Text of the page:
Now we move onto the next line of the message
Here we have the EVN Message code. EVN stands for event type. So what event was happening on this day?? Weird it doesn't say? Why could that be? At the end of this message we see that the patient was admitted for unspecified chest pain. In this case the admit doesn't have a specific event so only the date and time was recorded and that date/time correlates with the admit time on the first line of the message.
Don't worry if at this point the message isn't making sense it takes some time to be able to read through these documents. I have included some links in the appendix that will really help you digest the messages.PID|||56782445^^^UAReg^PI||KLEINSAMPLE^BARRY^Q^JR||19620910|M||2028-9^^HL70005^RA99113^^XYZ|260 GOODWIN CREST DRIVE^^BIRMINGHAM^AL^35209^^M~NICKELL’S PICKLES^10000 W 100TH AVE^BIRMINGHAM^AL^35200^^O|||||||0105I30001^^^99DEF^AN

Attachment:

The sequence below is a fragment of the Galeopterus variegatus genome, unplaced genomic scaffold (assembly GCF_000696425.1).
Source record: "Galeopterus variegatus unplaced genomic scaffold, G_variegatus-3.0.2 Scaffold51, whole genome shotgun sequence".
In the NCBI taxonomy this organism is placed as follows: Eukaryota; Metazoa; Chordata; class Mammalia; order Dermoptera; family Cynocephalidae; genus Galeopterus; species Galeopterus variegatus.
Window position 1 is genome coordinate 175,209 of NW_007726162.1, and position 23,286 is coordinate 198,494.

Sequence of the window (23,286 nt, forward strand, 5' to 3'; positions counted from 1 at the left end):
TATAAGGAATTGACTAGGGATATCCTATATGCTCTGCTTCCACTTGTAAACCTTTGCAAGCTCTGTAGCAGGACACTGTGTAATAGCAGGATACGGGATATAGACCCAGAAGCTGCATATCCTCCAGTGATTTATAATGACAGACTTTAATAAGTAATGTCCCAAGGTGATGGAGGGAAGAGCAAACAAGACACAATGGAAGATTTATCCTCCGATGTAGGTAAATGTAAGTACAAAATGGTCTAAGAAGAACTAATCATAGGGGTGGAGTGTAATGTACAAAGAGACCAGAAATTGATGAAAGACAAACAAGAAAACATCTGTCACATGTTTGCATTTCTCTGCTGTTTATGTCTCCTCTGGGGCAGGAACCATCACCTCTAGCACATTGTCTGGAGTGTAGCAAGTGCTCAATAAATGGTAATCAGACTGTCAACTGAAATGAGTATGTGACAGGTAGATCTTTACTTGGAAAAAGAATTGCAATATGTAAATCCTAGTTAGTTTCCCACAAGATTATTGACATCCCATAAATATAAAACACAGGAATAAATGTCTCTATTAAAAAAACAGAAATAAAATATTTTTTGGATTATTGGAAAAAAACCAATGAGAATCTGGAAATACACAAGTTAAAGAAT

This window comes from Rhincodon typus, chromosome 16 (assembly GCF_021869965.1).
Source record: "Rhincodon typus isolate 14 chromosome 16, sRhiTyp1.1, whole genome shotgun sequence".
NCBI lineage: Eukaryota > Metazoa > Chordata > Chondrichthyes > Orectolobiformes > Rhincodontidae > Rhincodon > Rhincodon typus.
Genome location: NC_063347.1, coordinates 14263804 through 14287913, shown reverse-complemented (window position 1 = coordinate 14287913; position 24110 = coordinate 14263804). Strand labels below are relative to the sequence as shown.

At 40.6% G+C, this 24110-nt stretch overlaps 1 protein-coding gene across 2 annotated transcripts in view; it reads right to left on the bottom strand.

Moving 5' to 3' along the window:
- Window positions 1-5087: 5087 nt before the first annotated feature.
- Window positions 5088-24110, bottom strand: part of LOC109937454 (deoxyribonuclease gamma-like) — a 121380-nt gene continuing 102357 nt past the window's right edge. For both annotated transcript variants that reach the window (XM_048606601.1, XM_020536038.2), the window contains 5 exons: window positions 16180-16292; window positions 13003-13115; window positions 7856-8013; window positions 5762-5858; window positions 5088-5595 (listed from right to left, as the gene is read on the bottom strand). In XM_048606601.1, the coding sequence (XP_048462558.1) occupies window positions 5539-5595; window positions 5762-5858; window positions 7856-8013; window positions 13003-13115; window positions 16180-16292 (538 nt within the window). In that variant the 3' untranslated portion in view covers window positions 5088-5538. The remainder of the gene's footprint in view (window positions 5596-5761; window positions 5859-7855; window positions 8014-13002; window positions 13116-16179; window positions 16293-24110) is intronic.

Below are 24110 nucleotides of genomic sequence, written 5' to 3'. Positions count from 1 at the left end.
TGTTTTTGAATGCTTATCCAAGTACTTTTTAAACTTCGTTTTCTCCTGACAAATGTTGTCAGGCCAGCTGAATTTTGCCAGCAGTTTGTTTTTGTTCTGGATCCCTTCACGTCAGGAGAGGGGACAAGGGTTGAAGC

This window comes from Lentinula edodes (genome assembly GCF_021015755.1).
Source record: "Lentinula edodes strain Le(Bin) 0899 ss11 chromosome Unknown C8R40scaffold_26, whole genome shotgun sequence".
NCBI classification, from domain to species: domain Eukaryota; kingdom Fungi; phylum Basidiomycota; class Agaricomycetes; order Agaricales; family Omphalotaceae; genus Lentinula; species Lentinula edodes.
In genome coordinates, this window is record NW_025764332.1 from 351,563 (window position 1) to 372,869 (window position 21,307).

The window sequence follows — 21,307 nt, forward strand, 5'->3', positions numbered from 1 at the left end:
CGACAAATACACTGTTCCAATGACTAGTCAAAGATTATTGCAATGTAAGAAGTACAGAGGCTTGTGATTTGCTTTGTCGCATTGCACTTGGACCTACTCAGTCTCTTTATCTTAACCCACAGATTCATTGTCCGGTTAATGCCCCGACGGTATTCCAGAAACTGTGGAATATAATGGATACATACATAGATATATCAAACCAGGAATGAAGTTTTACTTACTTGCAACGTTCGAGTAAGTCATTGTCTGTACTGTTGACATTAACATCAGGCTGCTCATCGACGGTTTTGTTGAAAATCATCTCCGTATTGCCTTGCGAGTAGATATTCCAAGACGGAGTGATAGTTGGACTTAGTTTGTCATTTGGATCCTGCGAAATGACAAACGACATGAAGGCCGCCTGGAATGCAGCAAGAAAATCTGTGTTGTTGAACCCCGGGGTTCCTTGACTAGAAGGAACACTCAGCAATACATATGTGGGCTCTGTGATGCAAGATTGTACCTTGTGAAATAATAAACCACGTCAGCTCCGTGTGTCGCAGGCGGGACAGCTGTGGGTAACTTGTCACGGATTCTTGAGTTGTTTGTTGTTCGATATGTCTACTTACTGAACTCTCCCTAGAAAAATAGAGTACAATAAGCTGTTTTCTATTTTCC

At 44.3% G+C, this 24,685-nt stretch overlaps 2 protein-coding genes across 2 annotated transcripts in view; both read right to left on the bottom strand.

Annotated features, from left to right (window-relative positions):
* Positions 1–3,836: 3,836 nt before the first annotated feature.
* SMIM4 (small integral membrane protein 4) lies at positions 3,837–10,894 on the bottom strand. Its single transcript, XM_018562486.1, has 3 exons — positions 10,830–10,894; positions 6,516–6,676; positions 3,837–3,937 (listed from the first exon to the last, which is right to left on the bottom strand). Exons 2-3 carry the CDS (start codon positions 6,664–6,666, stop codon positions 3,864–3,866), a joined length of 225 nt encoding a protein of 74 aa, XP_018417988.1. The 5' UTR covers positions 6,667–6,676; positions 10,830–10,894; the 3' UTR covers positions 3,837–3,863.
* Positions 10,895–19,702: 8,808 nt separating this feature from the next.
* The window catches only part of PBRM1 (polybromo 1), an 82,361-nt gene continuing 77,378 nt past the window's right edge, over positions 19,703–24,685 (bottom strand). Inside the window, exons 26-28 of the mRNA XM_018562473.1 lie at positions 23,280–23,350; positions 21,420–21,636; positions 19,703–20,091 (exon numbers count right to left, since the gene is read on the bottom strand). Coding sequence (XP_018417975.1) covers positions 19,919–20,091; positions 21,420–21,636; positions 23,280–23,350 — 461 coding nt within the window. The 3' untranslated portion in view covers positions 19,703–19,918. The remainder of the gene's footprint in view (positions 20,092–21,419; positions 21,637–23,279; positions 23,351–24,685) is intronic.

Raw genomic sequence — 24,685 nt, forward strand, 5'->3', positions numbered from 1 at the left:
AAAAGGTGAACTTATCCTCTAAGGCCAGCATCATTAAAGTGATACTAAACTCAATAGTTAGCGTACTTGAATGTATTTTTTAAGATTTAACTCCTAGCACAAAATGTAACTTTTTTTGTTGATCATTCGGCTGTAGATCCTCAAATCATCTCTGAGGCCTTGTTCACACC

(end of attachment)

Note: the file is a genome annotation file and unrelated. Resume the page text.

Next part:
PID stands for Patient Identifier. We can see that several key pieces of information exist around the patient identifier. We first have the PID code which will follow the patient as he moves through the healthcare workflow. Next we have the PI which is patient identification. Key points here are the patient name (Last, First, M.i. Suffix), Date of Birth, Sex, race (indicated by HL70005) with the preceding race code of "2028-9" which stands for Asian.
Following along we have the patient's address and we have
PV1 stands for patient visit information. Under this line of code we can see the three doctors who visited the patient and the date and time of the visit.